The Princess Bride (1987)

The Princess Bride (1987)

Taglines: It’s as real as the feelings you feel.

An elderly man reads the book “The Princess Bride” to his sick and thus currently bedridden adolescent grandson, the reading of the book which has been passed down within the family for generations. The grandson is sure he won’t like the story, with a romance at its core, he preferring something with lots of action and “no kissing”. But the grandson is powerless to stop his grandfather, whose feelings he doesn’t want to hurt.

The story centers on Buttercup, a former farm girl who has been chosen as the princess bride to Prince Humperdinck of Florian. Buttercup does not love him, she who still laments the death of her one true love, Westley, five years ago. Westley was a hired hand on the farm, his stock answer of “as you wish” to any request she made of him which she came to understand was his way of saying that he loved her. But Westley went away to sea, only to be killed by the Dread Pirate Roberts. On a horse ride to clear her mind of her upcoming predicament of marriage.

The Princess Bride (1987)

The Princess Bride is a 1987 American romantic fantasy adventure comedy film directed and co-produced by Rob Reiner, and starring Cary Elwes, Robin Wright, Mandy Patinkin, Chris Sarandon, and Christopher Guest. Adapted by William Goldman from his 1973 novel of the same name, it tells the story about a farmhand named Westley, accompanied by befriended companions along the way, who must rescue his true love Princess Buttercup from the odious Prince Humperdinck. The story is presented in the film as a book being read by a grandfather (Peter Falk) to his sick grandson (Fred Savage), thus effectively preserving the novel’s narrative style.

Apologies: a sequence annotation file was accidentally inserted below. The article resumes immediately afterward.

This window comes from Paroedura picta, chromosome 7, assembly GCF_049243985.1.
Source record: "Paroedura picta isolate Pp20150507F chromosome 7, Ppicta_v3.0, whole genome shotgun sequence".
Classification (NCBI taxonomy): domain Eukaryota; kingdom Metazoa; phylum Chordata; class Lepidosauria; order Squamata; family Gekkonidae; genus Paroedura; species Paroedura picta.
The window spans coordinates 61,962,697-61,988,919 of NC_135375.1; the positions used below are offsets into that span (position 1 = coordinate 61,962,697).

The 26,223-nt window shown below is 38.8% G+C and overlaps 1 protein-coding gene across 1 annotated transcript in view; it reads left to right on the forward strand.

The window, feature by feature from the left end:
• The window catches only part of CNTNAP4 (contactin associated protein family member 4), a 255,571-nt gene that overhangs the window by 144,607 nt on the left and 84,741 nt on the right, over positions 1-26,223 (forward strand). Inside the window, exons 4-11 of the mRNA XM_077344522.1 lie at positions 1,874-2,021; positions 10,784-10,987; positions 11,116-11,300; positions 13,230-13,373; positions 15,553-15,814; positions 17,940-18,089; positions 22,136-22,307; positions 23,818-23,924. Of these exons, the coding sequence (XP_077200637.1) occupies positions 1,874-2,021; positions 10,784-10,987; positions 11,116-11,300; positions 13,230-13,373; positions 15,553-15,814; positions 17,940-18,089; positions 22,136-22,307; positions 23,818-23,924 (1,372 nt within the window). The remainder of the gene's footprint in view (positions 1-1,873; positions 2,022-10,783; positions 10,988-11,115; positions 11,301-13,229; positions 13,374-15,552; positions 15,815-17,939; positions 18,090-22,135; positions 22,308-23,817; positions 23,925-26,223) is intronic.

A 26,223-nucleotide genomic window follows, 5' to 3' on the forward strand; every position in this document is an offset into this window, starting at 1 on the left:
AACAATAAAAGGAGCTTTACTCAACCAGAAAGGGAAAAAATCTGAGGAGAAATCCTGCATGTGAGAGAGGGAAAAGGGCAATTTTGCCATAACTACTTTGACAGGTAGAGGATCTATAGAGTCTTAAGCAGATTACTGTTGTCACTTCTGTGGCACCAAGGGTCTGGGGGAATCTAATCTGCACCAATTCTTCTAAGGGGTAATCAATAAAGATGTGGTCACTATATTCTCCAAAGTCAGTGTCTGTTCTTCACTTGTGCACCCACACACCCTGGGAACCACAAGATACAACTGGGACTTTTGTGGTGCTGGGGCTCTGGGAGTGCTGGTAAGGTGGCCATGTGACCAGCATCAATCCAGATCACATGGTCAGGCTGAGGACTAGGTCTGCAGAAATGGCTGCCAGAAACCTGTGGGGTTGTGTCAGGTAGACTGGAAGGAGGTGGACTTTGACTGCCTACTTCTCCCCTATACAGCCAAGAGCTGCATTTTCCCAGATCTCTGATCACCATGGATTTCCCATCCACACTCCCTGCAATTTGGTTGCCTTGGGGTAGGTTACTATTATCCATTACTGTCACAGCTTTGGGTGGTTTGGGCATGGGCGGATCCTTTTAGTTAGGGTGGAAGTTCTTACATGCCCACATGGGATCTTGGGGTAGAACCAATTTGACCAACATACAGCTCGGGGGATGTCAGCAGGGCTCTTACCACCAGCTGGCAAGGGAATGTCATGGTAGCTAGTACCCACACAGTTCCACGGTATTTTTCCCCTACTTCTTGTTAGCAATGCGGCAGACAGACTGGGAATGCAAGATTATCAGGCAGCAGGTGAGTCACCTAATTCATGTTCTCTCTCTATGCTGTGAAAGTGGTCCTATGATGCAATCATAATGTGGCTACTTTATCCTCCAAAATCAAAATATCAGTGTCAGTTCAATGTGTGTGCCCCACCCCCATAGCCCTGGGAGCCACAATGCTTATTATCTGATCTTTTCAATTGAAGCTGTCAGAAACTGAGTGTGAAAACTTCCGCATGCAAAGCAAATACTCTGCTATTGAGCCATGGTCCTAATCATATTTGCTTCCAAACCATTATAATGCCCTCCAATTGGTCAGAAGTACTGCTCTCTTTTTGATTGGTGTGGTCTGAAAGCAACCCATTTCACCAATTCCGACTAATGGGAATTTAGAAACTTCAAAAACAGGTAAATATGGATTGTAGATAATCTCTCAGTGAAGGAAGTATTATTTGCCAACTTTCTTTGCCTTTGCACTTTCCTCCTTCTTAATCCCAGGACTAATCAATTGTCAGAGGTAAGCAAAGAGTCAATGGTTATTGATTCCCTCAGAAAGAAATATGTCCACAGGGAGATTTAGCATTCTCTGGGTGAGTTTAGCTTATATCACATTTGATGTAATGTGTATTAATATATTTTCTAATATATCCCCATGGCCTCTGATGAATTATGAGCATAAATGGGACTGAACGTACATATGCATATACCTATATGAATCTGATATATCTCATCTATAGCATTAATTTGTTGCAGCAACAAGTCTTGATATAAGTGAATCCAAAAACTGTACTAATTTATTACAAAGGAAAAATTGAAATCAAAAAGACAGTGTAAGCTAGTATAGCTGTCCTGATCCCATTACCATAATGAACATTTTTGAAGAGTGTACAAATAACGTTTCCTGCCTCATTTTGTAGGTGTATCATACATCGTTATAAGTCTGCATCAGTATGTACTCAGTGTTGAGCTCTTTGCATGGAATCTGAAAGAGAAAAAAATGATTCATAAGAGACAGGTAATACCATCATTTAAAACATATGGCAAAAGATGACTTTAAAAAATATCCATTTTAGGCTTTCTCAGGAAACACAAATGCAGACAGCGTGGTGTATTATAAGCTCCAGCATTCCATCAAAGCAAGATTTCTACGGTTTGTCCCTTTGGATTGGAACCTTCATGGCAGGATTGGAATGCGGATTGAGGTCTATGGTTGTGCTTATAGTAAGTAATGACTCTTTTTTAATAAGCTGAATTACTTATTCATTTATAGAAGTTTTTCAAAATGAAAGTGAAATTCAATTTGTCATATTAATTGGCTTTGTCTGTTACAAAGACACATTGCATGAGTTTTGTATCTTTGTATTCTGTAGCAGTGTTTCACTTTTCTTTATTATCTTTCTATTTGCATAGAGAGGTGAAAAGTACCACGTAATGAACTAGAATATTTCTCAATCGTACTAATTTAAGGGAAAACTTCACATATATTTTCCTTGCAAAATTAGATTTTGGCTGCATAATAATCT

Released in the United States on September 25, 1987, the film is number 50 on Bravo’s “100 Funniest Movies”, number 88 on The American Film Institute’s (AFI) “AFI’s 100 Years…100 Passions” list of the 100 greatest film love stories, and 46 in Channel 4’s 50 Greatest Comedy Films list. In 2016, the film was inducted into the National Film Registry, being deemed as “culturally, historically or aesthetically significant.”

The Princess Bride (1987)

About the Story

In the framing story, a man (Peter Falk) reads a book, The Princess Bride, to his sick grandson (Fred Savage). Scenes of the reading occasionally interrupt the main story; for example, when the boy tells his grandfather to skip the parts that include kissing.

Buttercup (Robin Wright) has grown up on a farm in the Renaissance Era, in the (fictional) country of Florin. She mercilessly orders around the farmhand, Westley (Cary Elwes), but he only replies “As you wish” to her every whim. Buttercup eventually comes to understand that this is his expression of love, which she then comes to return. Westley leaves to seek his fortune so that they might marry, but Buttercup learns that Westley’s ship was attacked by the legendary Dread Pirate Roberts, who is infamous for leaving no one alive. Accordingly, Westley is presumed dead.

Five years later, Buttercup reluctantly agrees to marry Humperdinck (Chris Sarandon), the Crown Prince of Florin. Before the wedding, she is kidnapped by a trio of bandits: a Sicilian boss named Vizzini (Wallace Shawn), a giant named Fezzik (André the Giant), and a Spanish master swordsman named Inigo Montoya (Mandy Patinkin), who is seeking revenge against his father’s murderer, whom he knows to have six fingers on his right hand.

The Princess Bride (1987)